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State of play - facts and myths

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There is a lot of confusion regarding this, especially given the reporting that's been going on. Here's a brief rundown of where things stand (probably). Fact-check this against the real thing: http://www.supremecourt.gov.uk/docs/uksc_2009_0070_judgmentV2.pdf

 

TL;DR version: DON'T PANIC

 

1. "The banks have won the case." FACT, though this probably doesn't mean what you think it means.

 

51. For these reasons I would allow the appeal.

90. My conclusions accord with those of Lord Walker and, for the reasons that he gives as well as my own, I would allow this appeal.

92. For the reasons given by Lord Walker and Lord Mance, I too would allow this appeal and make the declaration proposed by Lord Walker.

118. I would therefore allow the appeal and grant the relief proposed by Lord Walker in paragraph 51.

119. I also would allow this appeal for the reasons given by Lord Walker and Lord Mance, and would grant the relief proposed by Lord Walker in paragraph 51.

 

However, note the nature of the case:

 

19. ... the OFT on 27 July 2007 issued proceedings in the Commercial Court seeking a declaration that Regulation 6(2) did not apply to the banks’ Relevant Terms then current.

 

For those not aware, 6(2) puts that the price of something is not in and of itself subject to the test of fairness.

 

Also:

 

51. ... The declaration sought by the banks in their counterclaims is inappropriate for the reasons explained by Lord Phillips at the beginning of his judgment.

 

The banks have won their defence, but not their counterclaim. In other words, "this far, and no farther".

 

2. "It's all over." MYTH

 

1. ... It is therefore appropriate to spell out at the outset that the Court does not have the task of deciding whether the system ... is fair.

 

It means the OFT cannot pursue their action on the basis that the term is unfair, which makes sense, because they're not - it has been the way in which the banks have applied the terms which is objectionable. In a roundabout way, the Court has said that the issue is in the amounts, which is something they can't directly regulate in this way.

 

59. ... In that event, while it would not be open to the OFT to assess the fairness of the price by reference to the adequacy of the goods or services supplied in exchange, it would be open to the OFT to assess the fairness of the price according to other criteria.

 

3. "That's put an end to that." MYTH

 

47. ... Charges for unauthorised overdrafts are monetary consideration for the package of banking services supplied to personal current account customers. They are an important part of the banks’ charging structure, amounting to over 30 per cent of their revenue stream from all personal current account customers. The facts that the charges are contingent, and that the majority of customers do not incur them, are irrelevant.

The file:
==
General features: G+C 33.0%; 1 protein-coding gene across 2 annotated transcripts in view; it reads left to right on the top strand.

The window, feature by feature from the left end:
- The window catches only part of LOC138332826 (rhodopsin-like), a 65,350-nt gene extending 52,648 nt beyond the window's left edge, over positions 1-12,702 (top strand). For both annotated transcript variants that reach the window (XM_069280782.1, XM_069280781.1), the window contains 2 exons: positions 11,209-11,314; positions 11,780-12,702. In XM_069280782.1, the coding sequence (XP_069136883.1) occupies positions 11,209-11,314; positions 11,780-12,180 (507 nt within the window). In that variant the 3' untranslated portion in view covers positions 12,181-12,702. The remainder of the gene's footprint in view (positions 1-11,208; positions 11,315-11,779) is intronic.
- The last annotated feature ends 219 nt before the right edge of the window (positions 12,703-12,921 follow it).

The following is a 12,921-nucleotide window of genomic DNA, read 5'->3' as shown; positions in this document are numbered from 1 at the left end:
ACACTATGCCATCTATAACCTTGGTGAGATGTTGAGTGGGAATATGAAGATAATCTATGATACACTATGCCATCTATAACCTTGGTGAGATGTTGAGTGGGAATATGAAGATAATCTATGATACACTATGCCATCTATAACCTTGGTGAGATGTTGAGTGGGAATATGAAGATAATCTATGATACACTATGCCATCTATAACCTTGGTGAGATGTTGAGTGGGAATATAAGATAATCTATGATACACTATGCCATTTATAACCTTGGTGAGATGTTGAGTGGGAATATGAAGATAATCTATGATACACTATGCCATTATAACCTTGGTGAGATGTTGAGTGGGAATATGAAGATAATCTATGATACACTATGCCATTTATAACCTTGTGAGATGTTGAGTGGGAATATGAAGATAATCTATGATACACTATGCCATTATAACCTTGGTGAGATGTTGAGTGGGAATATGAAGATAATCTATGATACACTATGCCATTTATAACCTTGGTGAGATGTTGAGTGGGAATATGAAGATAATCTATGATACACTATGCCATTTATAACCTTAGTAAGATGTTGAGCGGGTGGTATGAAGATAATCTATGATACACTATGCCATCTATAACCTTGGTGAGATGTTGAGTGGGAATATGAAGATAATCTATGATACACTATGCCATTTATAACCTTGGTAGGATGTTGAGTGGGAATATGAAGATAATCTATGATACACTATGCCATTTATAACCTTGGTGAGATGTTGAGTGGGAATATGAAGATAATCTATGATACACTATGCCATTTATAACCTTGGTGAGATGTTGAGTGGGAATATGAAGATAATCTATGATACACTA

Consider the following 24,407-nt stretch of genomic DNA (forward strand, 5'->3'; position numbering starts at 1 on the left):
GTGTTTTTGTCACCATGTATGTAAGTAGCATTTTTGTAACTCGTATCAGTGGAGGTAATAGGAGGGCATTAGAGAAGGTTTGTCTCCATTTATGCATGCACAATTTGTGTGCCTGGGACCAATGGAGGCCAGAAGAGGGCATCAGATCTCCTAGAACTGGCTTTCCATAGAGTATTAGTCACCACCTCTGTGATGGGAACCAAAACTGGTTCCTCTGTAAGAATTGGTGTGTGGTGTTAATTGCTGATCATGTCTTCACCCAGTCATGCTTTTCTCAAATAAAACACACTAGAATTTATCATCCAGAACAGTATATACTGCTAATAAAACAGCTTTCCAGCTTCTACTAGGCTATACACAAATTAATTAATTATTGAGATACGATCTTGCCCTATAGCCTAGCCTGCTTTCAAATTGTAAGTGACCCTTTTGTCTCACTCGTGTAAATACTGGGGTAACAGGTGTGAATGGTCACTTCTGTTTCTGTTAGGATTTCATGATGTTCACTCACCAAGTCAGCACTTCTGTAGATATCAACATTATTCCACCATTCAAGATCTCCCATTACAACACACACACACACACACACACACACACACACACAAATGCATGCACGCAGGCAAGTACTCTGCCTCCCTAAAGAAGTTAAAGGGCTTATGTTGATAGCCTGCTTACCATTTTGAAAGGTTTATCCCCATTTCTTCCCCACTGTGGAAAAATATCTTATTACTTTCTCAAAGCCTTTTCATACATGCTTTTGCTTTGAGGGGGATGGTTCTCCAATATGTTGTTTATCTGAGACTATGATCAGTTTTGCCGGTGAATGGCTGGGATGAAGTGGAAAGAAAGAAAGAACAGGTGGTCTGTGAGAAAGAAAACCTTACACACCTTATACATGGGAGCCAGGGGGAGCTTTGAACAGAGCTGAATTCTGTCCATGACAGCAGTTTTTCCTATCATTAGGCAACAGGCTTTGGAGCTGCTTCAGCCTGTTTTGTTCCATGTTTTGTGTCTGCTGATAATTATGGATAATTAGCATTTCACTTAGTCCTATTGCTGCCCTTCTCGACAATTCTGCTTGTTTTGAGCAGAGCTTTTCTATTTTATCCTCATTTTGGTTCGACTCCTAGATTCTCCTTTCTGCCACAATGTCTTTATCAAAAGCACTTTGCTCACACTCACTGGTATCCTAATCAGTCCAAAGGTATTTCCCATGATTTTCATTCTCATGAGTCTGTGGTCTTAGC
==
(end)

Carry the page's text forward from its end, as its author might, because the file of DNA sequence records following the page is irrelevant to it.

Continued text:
51. ... I would declare that the bank charges levied on personal current account customers in respect of unauthorised overdrafts (including unpaid item charges and other related charges) constitute part of the price or remuneration for the banking services provided ...

 

This rules some things out, and brings other things in. This case has not (as I understand it, and I could still be wrong) explicitly ruled out the argument that the fees are a remedy for a breach of contract, so the penalty line is potentially still open. Regulation 5(1), the "significant imbalance" test, is still very much live. There may also be a point to be made under the Supply of Goods and Services Act, which requires that a price is "fair and reasonable", though I'll leave it to someone else to sort out the details.

 

4. "There's a general stay." FACT (sort of)

5. "This has only set things back further." MYTH

 

Most stays have been on the basis of waiting until the matter has come to court and been decided, which it now has. The general stay in most local courts likely hasn't been lifted and won't be for a while, but an application to lift it should be allowed (cost reclaimable?). New claims should be able to proceed unhinidered. As I understand it, the Waiver has mattered not in court.

 

Had the OFT won, this would have dragged on with the investigation itself, and the potential legal challenges to the findings, before anything is done. As a result of this decision, we can all get back to work now.

 

In summary: KEEP CALM AND CARRY ON

 

A reminder that this is a brief lay analysis, and any part of this post may be wrong, including this sentence. If it is entirely wrong, a moderator should kill it with fire at the earliest convenience.


HSBCLloyds TSBcontractual interestNew Tax Creditscoming for you?NTL/Virgin Media

 

Never give in ... Never yield to force; never yield to the apparently overwhelming might of the enemy. Churchill, 1941

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after reading the judgement more i agree, i believe now that the SC has actually made it easier and quicker to move forward, its a false victory for the banks, i also think that all stays may be lifted automatiacally, we are now in the same position as we were before the test case started. if the oft had won like was said before it would have dragged this out even longer, this way i believe we can move forward


TOTALLY debt free as of 2007, Fantastic,

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my reading the judgement is an ongoing thing, i am not a solisitor so in my limited brain capacity (according to my daughter lol) it may take a while to finnish


TOTALLY debt free as of 2007, Fantastic,

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